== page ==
Eviction moratorium extended: what's the new date and how many people will benefit?
The last-minute extension by the CDC prevented the imminent eviction of thousands of Americans, but the support won't last forever.
How long is the new moratorium?
The new moratorium will last until October 3 2021, two months after the decision was made.
Why is the moratorium continuing?
The CDC says that evictions during a public health crisis would accelerate the spread of covid-19. The surge in cases is due to the hyper-infectious Delta variant which is forcing states to roll back their plans for reopening. The moratorium gives families who have been affected by the pandemic more chance to access support available during the pandemic, such as the Child Tax Credit.
How many people will be helped?
The moratorium is not country wide like the first one. Instead, the CDC has issued an eviction ban in counties, “experiencing substantial and high levels of community transmission levels” of in covid-19. While seemingly more targeted than the initial ban, the move covers 80% of renters and 90% of the American population.
It is estimated 11 million adults are behind on rental payments according to the Census Bureau. Roughly 1.4 million households said they could “very likely” be evicted from their rentals in the next two months and another 2.2 million say they’re “somewhat likely” to be evicted. There is supposed to have been $47 billion of rental assistant to provide during the pandemic but only 6.5% of that money has been delivered, leaving renters in the lurch.
Eviction filings relative to historical average across all ETS sites over the last 19 months. Overall, filings during the CDC moratorium were 54% below average. pic.twitter.com/h5Fp9bSdU0— Peter Hepburn (@ps_hepburn) July 27, 2021
Diane Yentel, president and CEO of the National Low Income Housing Coalition (NLIHC) said, “This is a tremendous relief for millions of people who were on the cusp of losing their homes and, with them, their ability to stay safe during the pandemic."
What is the legal basis of the extension?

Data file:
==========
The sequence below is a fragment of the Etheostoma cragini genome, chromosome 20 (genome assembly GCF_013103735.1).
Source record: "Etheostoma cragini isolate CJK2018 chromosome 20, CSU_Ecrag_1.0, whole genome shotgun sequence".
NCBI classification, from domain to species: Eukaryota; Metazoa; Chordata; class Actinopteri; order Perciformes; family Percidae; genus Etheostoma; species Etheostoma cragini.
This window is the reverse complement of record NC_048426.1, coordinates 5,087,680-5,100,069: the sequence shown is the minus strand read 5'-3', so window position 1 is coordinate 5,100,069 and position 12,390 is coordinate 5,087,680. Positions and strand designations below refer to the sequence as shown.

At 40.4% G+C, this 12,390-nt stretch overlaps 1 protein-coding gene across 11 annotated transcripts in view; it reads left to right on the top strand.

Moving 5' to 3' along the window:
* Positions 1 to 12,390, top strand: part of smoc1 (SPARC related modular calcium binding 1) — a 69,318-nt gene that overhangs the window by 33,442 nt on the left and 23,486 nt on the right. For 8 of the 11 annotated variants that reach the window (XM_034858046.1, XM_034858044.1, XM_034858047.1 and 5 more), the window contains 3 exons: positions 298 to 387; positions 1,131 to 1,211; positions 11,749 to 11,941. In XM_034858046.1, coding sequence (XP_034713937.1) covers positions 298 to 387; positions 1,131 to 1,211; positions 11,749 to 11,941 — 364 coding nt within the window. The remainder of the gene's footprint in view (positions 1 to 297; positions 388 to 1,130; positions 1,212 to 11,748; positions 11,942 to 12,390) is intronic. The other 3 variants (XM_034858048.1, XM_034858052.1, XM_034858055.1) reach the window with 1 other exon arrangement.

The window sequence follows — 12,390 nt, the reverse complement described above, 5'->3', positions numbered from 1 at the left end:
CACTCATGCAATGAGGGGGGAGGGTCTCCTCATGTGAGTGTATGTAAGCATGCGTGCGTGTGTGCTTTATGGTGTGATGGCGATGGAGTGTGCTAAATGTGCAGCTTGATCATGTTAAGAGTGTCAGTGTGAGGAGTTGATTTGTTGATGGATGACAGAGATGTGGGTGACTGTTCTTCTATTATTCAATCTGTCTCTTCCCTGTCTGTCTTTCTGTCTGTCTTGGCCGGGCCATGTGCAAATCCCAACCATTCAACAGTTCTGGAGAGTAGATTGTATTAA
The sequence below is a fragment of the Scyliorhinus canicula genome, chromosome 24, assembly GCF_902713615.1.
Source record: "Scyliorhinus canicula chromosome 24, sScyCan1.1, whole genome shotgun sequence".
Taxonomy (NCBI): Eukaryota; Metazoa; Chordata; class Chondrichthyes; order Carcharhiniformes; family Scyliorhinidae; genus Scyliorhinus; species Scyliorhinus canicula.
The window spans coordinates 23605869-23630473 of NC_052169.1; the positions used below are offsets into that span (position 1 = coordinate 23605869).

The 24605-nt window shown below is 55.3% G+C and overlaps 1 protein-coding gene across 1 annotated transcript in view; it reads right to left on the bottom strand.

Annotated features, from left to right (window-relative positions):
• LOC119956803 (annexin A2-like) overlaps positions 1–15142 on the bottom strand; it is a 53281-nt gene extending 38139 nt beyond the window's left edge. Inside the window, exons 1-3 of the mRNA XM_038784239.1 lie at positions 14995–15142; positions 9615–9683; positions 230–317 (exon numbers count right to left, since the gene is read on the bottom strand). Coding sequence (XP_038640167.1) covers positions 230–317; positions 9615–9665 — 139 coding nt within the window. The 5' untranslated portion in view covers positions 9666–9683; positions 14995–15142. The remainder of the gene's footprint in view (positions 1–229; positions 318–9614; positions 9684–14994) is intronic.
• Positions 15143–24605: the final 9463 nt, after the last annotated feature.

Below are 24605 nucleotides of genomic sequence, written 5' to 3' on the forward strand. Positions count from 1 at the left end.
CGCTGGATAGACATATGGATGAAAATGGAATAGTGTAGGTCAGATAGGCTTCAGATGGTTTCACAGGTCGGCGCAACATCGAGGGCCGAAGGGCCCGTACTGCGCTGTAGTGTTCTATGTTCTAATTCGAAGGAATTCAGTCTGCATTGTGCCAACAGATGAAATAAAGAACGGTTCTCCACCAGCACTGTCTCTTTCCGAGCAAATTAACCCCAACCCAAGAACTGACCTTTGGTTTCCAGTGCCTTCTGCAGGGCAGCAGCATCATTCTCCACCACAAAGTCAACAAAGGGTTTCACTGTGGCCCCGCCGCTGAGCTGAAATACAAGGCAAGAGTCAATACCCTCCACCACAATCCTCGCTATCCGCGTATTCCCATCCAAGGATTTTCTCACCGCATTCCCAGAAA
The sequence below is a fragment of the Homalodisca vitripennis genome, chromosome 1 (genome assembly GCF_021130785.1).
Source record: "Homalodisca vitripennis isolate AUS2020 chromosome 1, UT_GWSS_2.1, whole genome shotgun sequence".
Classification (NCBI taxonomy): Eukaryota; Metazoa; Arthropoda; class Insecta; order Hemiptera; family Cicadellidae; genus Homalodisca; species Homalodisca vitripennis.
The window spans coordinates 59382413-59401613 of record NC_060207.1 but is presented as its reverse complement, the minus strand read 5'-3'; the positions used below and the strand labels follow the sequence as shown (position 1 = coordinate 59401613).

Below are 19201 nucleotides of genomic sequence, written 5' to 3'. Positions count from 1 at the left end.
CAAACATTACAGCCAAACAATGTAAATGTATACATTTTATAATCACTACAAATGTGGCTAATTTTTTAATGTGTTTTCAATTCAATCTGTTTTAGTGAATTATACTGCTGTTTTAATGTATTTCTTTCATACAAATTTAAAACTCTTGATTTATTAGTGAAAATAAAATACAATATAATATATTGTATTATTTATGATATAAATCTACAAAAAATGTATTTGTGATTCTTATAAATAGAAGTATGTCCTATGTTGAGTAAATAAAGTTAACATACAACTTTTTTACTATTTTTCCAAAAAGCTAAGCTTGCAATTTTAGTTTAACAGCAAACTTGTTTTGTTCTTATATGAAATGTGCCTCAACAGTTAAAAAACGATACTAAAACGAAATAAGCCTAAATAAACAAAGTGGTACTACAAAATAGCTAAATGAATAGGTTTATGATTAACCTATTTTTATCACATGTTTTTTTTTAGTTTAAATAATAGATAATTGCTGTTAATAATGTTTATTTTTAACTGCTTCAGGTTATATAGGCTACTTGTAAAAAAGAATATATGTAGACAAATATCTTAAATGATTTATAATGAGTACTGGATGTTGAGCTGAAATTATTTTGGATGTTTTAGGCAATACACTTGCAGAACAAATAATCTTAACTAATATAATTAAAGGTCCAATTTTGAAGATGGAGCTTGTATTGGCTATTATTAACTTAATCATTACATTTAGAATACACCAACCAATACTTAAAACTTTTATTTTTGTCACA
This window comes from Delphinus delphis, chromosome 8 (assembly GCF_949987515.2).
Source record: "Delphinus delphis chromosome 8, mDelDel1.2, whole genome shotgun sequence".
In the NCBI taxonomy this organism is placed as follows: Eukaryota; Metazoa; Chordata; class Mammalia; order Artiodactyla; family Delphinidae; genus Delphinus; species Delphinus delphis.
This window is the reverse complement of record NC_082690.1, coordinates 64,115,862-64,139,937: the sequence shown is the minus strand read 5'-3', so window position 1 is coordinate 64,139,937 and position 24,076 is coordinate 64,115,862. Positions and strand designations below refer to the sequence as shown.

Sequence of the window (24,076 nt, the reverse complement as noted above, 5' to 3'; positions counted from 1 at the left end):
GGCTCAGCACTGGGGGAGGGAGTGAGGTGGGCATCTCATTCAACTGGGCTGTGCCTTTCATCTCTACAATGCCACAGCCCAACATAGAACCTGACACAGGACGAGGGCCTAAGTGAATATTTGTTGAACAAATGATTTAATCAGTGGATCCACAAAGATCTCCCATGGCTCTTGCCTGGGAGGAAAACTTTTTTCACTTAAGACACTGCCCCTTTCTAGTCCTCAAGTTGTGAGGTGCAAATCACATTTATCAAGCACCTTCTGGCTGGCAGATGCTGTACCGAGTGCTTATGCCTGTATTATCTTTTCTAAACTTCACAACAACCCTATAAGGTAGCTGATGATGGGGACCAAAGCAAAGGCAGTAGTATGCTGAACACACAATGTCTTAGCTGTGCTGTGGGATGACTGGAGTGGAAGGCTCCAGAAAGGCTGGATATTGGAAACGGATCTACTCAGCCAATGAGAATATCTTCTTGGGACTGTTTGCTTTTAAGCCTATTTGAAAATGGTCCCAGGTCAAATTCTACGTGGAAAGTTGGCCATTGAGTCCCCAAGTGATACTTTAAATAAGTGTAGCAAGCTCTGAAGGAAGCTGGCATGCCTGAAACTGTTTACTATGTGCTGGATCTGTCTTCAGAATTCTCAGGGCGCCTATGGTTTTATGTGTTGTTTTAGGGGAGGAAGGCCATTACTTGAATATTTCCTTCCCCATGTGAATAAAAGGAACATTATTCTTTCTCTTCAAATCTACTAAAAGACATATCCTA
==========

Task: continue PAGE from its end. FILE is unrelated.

Previously, the White House said they did not have the power to extend the moratorium after a supreme court ruling in June declared that only Congress had the power to extend it. However, the end of the ban came August 1 and there was not enough time to try to extend it as many Senators were already on the August recess.
Democrat Representatives staged a protest outside the Capitol building in protest at the lack of support for renters. Representative Cori Bush slept on the steps of the building for five nights as calls from Progressive Democrats rose in volume as the moratorium passed.
Perhaps bowing under the growing political pressure, the CDC took the decision into their own hands. In their statement of August 3, CDC Director Dr. Rochelle Walensky said:
"This moratorium is the right thing to do to keep people in their homes and out of congregate settings where covid-19 spreads. It is imperative that public health authorities act quickly to mitigate such an increase of evictions, which could increase the likelihood of new spikes in SARS-CoV-2 transmission. Such mass evictions and the attendant public health consequences would be very difficult to reverse."
For now renters are protected, but the extension is expected to meet legal challenges over whether the CDC has the authority to take such a move.
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